‘Answer the call of Afghans’ to reduce impact of conflict, UN urges all parties amid increase in civilian airstrike deaths

Parliaments can be pillars of democracy and defenders of human rights, says UN chief on International Day

Why the oil industry has less time to decarbonize than it might think

Policymakers can ensure the 4IR is fairer than the last three

The world’s e-waste is a huge problem. It’s also a golden opportunity

Ditching plastic straws isn’t enough. Here’s how to achieve zero waste.

What are we actually working for?

Implementation of EU Facility for Refugees in Turkey: EU mobilises €663 million in humanitarian assistance

Pharmaceuticals in the environment: Commission defines actions to address risks and challenges

This billion-dollar campaign wants to protect 30% of the planet by 2030

EU-Ukraine Free Trade Agreement sees the light as Moscow’s reaction once more looms

New rules for temporary border controls within the Schengen area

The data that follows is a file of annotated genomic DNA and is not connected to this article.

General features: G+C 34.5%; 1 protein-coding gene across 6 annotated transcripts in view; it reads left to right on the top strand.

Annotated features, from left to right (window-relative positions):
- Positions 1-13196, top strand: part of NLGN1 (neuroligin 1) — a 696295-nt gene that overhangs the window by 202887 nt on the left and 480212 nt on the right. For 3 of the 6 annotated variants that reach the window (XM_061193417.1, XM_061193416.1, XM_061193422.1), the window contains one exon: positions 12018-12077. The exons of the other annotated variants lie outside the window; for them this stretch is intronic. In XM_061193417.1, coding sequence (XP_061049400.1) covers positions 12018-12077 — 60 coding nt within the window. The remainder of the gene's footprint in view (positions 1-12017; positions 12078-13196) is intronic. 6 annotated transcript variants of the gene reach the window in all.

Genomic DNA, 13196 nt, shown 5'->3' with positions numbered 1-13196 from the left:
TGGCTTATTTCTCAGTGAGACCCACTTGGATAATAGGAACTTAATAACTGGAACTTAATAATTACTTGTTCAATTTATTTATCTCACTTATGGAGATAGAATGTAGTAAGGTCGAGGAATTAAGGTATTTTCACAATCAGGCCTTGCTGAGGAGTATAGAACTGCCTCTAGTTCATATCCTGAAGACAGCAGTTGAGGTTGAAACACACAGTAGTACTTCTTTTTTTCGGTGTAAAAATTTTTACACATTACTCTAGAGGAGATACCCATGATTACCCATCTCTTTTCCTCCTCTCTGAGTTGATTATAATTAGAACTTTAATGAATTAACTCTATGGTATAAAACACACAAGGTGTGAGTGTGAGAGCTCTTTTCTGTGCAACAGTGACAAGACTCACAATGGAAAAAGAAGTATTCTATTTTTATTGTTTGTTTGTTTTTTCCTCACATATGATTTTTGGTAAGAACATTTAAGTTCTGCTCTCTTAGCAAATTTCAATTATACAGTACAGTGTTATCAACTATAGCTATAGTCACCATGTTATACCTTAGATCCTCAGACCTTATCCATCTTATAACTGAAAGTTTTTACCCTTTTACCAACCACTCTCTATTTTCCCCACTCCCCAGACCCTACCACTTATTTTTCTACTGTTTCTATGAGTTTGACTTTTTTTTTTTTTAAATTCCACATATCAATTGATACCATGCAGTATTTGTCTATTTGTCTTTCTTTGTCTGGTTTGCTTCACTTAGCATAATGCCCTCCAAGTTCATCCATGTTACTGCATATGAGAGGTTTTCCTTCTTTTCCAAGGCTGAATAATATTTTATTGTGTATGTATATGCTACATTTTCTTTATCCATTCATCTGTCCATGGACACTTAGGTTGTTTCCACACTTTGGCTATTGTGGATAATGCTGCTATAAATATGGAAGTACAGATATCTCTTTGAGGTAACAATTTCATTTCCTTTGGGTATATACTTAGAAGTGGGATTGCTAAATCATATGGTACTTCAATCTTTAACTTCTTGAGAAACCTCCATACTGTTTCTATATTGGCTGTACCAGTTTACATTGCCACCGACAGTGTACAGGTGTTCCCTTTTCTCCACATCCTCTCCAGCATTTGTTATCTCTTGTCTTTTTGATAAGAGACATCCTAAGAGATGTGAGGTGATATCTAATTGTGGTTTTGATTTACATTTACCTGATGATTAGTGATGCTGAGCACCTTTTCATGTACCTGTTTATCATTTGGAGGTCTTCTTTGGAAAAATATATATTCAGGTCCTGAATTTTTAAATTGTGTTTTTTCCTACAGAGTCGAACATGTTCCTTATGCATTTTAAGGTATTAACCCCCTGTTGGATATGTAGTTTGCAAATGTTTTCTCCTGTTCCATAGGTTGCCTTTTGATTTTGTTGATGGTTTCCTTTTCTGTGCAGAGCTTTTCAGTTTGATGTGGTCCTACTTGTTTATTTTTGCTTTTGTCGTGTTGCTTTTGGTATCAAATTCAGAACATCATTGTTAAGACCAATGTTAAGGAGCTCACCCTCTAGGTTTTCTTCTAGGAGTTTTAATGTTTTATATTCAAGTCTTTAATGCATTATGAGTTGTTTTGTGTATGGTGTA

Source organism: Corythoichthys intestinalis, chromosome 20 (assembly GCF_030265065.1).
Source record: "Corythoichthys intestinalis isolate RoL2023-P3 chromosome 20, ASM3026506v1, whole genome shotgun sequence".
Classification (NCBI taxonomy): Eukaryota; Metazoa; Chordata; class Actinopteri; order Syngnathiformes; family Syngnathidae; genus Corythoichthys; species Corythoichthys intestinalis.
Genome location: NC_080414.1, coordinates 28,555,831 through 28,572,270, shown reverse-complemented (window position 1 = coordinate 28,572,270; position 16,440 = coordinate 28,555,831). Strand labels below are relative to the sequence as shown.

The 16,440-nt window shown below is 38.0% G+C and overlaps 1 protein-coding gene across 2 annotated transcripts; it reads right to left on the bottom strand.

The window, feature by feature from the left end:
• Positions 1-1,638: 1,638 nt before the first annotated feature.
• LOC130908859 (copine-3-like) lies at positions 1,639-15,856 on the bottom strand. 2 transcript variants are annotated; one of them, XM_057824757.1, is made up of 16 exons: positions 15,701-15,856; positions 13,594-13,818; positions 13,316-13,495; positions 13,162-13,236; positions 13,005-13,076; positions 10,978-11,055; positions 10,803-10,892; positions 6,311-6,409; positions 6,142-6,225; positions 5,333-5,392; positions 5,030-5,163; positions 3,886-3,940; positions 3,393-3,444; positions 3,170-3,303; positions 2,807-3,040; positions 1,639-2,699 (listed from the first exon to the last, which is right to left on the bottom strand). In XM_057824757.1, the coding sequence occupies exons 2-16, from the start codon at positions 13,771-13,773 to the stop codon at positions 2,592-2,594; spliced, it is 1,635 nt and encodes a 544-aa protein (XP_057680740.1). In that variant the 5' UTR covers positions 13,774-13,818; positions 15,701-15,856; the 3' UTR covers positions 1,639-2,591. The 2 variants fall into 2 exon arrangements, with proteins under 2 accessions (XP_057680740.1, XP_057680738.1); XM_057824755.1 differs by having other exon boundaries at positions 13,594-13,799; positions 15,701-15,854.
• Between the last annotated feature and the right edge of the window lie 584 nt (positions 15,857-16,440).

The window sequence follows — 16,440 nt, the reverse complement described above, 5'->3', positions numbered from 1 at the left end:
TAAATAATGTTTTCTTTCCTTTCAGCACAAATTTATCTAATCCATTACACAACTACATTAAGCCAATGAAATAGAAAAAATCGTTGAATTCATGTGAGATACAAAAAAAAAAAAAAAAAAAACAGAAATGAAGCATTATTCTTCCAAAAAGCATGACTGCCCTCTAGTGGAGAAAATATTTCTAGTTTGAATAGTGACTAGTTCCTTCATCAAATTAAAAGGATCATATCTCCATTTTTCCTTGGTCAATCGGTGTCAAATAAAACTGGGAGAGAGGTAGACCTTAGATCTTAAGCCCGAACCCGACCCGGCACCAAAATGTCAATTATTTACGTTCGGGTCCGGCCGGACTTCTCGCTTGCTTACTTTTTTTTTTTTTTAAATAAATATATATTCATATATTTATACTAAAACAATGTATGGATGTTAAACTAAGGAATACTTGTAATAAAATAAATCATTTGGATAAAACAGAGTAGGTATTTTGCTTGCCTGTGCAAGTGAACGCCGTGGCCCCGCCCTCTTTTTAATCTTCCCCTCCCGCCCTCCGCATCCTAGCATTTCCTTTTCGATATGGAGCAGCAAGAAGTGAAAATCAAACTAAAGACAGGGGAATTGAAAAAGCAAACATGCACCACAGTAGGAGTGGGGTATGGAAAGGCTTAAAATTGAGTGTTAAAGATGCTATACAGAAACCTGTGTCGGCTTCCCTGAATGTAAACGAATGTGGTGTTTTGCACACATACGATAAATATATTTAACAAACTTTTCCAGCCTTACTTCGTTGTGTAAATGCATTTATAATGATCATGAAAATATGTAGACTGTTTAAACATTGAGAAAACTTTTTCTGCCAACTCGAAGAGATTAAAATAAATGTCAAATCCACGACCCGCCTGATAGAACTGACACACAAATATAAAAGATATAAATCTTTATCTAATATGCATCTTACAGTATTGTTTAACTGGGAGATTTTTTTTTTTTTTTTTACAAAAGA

UN chief hails Libyan leaders’ agreement to hold general election

This is how the US energy market is shifting

Writing a new story in gender inequalities: women gaining space and respect in medicine

Consumers are getting more complex. Brands need to keep up to survive

UN chief calls for ‘immediate end’ to escalation of fighting in southwestern Syria, as thousands are displaced

This new programme could hold the key to solving global health challenges

We should treat data as a natural resource. Here’s why

Interview with ourselves: the mental health of health professionals

How water scarcity triggers the refugee crisis – and what tech can do to solve it

A Sting Exclusive: China’s Foreign Minister Wang Yi on South China Sea issue at the ASEAN Regional Forum

Commission Statement on the decision by the Swiss Federal Council to terminate the negotiations of the EU-Swiss Institutional Framework Agreement

Jellyfish are taking over the world – and climate change could be to blame

From Policy to Reality: Discrepancies in Universal Health Care Systems across the European Union

How regenerative agroforestry could solve the climate crisis

UN chief pays tribute to the courage of DR Congo citizens, and the sacrifice of blue helmets

Asia and Pacific on course to miss all Sustainable Development Goals, says UN region chief

New Syria fighting represents ‘giant powder keg’, warns aid veteran, as he leaves UN stage